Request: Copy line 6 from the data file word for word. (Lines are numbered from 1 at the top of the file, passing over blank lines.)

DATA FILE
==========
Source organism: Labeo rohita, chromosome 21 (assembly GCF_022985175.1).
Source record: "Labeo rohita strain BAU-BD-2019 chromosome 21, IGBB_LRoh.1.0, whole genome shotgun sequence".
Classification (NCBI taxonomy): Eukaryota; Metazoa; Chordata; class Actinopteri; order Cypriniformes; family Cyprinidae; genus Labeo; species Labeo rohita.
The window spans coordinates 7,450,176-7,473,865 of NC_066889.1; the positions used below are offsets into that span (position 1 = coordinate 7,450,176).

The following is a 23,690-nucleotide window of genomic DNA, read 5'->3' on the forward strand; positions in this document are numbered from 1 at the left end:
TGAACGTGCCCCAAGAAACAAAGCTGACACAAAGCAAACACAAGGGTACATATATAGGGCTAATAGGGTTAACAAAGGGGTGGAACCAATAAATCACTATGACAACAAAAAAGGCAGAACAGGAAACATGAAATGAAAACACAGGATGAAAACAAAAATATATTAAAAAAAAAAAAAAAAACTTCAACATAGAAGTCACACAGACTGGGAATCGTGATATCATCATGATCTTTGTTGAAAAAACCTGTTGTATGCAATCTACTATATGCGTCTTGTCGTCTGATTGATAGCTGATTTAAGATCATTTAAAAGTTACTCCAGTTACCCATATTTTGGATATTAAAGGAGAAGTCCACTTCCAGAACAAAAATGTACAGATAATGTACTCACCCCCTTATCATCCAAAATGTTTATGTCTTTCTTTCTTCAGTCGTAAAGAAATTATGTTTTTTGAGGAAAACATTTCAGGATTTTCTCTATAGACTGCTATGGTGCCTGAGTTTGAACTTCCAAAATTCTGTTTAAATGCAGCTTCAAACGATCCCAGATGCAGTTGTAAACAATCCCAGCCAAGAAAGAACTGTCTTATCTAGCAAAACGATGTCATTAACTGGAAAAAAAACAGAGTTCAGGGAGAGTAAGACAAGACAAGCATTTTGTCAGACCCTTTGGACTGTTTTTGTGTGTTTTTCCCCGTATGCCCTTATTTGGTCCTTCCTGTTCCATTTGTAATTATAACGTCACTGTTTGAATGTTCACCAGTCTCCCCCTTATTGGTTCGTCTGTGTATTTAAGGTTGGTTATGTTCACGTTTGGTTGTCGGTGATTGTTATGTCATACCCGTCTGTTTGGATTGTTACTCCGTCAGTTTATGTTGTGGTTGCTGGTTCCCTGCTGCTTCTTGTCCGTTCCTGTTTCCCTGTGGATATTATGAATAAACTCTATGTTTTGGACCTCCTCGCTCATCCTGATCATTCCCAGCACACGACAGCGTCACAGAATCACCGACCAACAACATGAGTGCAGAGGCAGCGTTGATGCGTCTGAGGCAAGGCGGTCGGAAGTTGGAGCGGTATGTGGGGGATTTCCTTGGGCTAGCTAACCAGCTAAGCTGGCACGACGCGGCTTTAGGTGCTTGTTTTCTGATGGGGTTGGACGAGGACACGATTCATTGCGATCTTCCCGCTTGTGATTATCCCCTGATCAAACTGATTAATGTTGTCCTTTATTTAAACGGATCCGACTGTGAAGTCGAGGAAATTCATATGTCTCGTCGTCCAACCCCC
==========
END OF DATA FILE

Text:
TGAACGTGCCCCAAGAAACAAAGCTGACACAAAGCAAACACAAGGGTACATATATAGGGCTAATAGGGTTAACAAAGGGGTGGAACCAATAAATCACTATGACAACAAAAAAGGCAGAACAGGAAACATGAAATGAAAACACAGGATGAAAACAAAAATATATTAAAAAAAAAAAAAAAAACTTCAACATAGAAGTCACACAGACTGGGAATCGTGATATCATCATGATCTTTGTTGAAAAAACCTGTTGTATGCAATCTACTATATGCGTCTTGTCGTCTGATTGATAGCTGATTTAAGATCATTTAAAAGTTACTCCAGTTACCCATATTTTGGATATTAAAGGAGAAGTCCACTTCCAGAACAAAAATGTACAGATAATGTACTCACCCCCTTATCATCCAAAATGTTTATGTCTTTCTTTCTTCAGTCGTAAAGAAATTATGTTTTTTGAGGAAAACATTTCAGGATTTTCTCTATAGACTGCTATGGTGCCTGAGTTTGAACTTCCAAAATTCTGTTTAAATGCAGCTTCAAACGATCCCAGATGCAGTTGTAAACAATCCCAGCCAAGAAAGAACTGTCTTATCTAGCAAAACGATGTCATTAACTGGAAAAAAAACAGAGTTCAGGGAGAGTAAGACAAGACAAGCATTTTGTCAGACCCTTTGGACTGTTTTTGTGTGTTTTTCCCCGTATGCCCTTATTTGGTCCTTCCTGTTCCATTTGTAATTATAACGTCACTGTTTGAATGTTCACCAGTCTCCCCCTTATTGGTTCGTCTGTGTATTTAAGGTTGGTTATGTTCACGTTTGGTTGTCGGTGATTGTTATGTCATACCCGTCTGTTTGGATTGTTACTCCGTCAGTTTATGTTGTGGTTGCTGGTTCCCTGCTGCTTCTTGTCCGTTCCTGTTTCCCTGTGGATATTATGAATAAACTCTATGTTTTGGACCTCCTCGCTCATCCTGATCATTCCCAGCACACGACAGCGTCACAGAATCACCGACCAACAACATGAGTGCAGAGGCAGCGTTGATGCGTCTGAGGCAAGGCGGTCGGAAGTTGGAGCGGTATGTGGGGGATTTCCTTGGGCTAGCTAACCAGCTAAGCTGGCACGACGCGGCTTTAGGTGCTTGTTTTCTGATGGGGTTGGACGAGGACACGATTCATTGCGATCTTCCCGCTTGTGATTATCCCCTGATCAAACTGATTAATGTTGTCCTTTATTTAAACGGATCCGACTGTGAAGTCGAGGAAATTCATATGTCTCGTCGTCCAACCCCC